In the 36 hours since Alabama’s Republican Sen. Richard Shelby made his long-anticipated retirement announcement, speculation has been rampant over who would enter the GOP primary whose outcome is tantamount to succeeding him.
But there is also another question increasingly asked among Yellowhammer State Republicans: who — if anyone — will former President Donald Trump endorse in the sure-to-be crowded primary for the seat Shelby held for the last 36 years?
“President Trump’s endorsement is the gold standard among Alabama Republicans,” Perry O. Hooper, Jr., one of the state leaders of the “Trump Team,” told Newsmax. “Whoever he backs will win the nomination — easily.”
There is evidence to support Hooper’s claim. Last year, the then-president made it clear he was supporting former Auburn University football coach Tommy Tuberville for the Senate nomination over former Sen. Jeff Sessions. Sessions had resigned to become Trump’s attorney general only to leave after infuriating the president by allowing Robert Mueller to be named special prosecutor on Russian involvement in the 2016 election.
Tuberville topped the initial primary and beat Sessions in the runoff by 3-to-2. He went on to be elected with ease in November.
There are at least three Republicans with Trump credentials now eyeing the Alabama Senate race: Rep. Mo Brooks, a leader of the challenge to the electoral vote count and charged by many Democrats with inciting violence at the Capitol Jan. 6; former U.S. Ambassador to Slovenia Lynda Blanchard, multi-millionaire and co-founder of the 100X Development Foundation to help the poor; and former Deputy Director of Intelligence Cliff Sims, who upset the president as a junior staffer for writing a book on the White House, was driven out of his job, but soon returned to Trump’s good graces.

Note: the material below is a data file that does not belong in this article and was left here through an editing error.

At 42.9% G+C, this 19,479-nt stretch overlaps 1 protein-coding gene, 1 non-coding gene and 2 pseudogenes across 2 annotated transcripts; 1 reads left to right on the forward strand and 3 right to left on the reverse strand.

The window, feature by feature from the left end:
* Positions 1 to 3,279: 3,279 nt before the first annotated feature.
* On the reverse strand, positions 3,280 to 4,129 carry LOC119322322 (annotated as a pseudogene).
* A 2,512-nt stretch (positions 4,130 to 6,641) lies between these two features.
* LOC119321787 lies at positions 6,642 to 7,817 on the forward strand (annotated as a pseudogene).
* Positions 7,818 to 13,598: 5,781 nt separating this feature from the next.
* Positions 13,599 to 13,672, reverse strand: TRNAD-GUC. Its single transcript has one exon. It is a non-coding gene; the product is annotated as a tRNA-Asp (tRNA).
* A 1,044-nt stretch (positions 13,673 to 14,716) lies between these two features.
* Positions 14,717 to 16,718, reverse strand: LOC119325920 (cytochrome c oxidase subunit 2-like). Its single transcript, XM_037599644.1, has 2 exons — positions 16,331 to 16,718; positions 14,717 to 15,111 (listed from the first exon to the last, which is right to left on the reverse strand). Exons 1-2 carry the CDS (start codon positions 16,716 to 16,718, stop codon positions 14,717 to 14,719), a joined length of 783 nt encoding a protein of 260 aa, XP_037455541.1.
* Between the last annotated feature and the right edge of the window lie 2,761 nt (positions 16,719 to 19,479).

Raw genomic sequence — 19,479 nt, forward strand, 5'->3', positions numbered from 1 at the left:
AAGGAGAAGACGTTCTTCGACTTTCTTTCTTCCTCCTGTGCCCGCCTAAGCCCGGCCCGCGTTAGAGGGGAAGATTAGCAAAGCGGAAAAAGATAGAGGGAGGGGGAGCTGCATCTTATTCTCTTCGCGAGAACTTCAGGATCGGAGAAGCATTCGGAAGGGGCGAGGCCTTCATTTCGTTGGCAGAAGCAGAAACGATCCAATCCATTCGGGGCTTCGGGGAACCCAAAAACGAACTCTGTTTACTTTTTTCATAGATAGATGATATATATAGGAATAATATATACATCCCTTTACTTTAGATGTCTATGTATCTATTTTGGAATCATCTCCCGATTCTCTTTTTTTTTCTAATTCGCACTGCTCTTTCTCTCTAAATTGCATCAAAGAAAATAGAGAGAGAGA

Brooks said on Monday he would either run for the Senate or reelection to the House and credited what he called the “scurrilous and palpable false attacks on me by Socialist Democrats and their fake news media allies” for sending his name recognition and support “through the roof.”
Sims and Blanchard are reportedly exploring the race.
Shelby, 86, served eight years in the U.S. House as a Democrat before unseating Republican Sen. Jeremiah Denton in 1986 following a hard-fought and close contest. Having become a Republican in 1994, Shelby was quickly embraced by the leadership of his new political home and, in 2014, delivered one of the eulogies at the funeral of erstwhile opponent Denton.
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